Store Closings & Our Part

A lot of news has been made over the closing of Dragon Lady Comics, a Toronto comic shop that’s been around for a long time, first on Queen Street and then on College Street since 1996. A good amount of the coverage comes from Toronto media outlets, bemoaning the closing of a legend in the industry. It’s sad for any business to close and people to lose their jobs.

The articles list street construction and rent costs as major factors for the store closing but really it comes down to one thing: we stopped shopping there. I remember going into Dragon Lady Comics when it was on Queen Street, browsing and picking up items I couldn’t find in Hamilton. I picked up the Watchmen French edition portfolio there, which included a signature sheet by Moore and Gibbons along with the six French edition covers: a real collector’s item still. Then the moved to College Street and it was out of my way so I stopped going there.

I really didn’t give Dragon Lady Comics much thought until I started seeing them at local Toronto comic conventions, selling very old merchandise that appealed to a limited customer base. The staff were friendly and I picked up a few old newspaper strip reprints but it didn’t make an impact.

Now the store is closing and there’s a flurry of press about Toronto losing a comic legend. It’s funny I hadn’t seen any articles in the last few years promoting the store and saying the same things to drive customers in. How often do we drive by stores and restaurants we’ve known for years and say “what a shame, I’m going to miss them” when we can’t remember the last time we were there. If you want to keep a beloved store open and vibrant go in and spend some money.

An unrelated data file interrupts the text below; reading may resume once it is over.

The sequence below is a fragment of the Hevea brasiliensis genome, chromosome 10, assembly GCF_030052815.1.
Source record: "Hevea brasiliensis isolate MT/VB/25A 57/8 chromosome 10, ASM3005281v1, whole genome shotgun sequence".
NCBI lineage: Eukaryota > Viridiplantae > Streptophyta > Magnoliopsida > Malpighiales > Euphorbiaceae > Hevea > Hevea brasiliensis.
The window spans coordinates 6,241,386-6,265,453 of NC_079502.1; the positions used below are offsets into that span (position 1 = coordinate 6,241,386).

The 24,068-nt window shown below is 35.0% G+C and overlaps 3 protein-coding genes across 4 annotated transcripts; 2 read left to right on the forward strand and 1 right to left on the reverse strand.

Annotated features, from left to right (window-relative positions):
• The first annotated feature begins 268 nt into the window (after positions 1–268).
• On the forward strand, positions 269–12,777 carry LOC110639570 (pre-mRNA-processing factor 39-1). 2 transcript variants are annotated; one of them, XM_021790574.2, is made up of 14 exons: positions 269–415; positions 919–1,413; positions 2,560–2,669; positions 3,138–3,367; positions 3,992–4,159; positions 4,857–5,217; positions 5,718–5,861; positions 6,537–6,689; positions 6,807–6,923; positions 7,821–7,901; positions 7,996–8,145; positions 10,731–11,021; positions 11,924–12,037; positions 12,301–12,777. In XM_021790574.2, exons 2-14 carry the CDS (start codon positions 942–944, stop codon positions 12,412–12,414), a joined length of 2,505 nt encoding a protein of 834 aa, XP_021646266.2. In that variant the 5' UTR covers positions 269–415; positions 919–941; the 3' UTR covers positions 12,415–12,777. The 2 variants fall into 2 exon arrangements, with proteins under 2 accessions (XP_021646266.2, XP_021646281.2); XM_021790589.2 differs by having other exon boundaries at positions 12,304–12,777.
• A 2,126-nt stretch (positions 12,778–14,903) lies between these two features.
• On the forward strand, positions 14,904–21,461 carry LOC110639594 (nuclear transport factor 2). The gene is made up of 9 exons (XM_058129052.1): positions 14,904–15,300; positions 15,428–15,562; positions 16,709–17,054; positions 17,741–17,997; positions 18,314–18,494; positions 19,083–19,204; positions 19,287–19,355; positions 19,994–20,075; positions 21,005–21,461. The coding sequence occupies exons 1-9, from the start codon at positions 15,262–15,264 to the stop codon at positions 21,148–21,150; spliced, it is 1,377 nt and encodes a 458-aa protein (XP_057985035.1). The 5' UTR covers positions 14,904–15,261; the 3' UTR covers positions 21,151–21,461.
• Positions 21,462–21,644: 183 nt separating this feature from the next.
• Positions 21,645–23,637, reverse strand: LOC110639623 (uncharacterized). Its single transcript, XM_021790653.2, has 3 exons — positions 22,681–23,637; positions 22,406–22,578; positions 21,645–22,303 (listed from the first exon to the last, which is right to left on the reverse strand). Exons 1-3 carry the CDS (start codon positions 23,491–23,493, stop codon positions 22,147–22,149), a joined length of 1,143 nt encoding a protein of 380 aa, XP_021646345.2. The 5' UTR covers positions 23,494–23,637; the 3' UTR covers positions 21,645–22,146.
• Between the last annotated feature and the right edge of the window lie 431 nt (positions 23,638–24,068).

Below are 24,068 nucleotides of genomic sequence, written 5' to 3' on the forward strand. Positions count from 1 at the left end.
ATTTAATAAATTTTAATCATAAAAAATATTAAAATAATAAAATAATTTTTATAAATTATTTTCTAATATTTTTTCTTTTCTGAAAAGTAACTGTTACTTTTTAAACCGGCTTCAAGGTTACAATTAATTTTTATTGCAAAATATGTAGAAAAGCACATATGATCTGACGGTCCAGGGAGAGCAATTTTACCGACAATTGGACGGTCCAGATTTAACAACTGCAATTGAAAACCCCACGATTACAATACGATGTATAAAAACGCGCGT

Image courtesy of Torontoist.

Scott VanderPloeg
Scott VanderPloeg

Scott works in I.T. but lives to eat and read. His other ramblings can be found at AE Index and eBabble. Art collection at Comic Art Fans.

Articles: 1231


  1. I like your example of the restaurant. There have been many times a restaurant has closed and I wished it was still there, but when I sat down and thought about it, I only ate there 3 times over the span of a couple of years.

    I guess what it comes down to is, if you like the place, make an effort to make it there at least once a month. Every little sale helps, especially these days when money is tight.

  2. You’ll be hearing lots about the store that will be picking up the baton from Dragon Lady in a few short weeks Scott. While you may have stopped, when we looked into it we learned that a significant number of folks were supporting the store on a weekly basis, and those folks were soon to be without a local store at which to support their new comics needs.

    While the original owner will be moving his business online, the new store will continue with manager Joe Kilmartin at 587A College Street (about 200 feet east of Dragon Lady) in a shared space with the Toronto Cartoonists Workshop and Guerilla Printing. The new store will be a combination of new books, graphic novels. original art and gallery/event space. A destination space.

Comments are closed.

%d bloggers like this: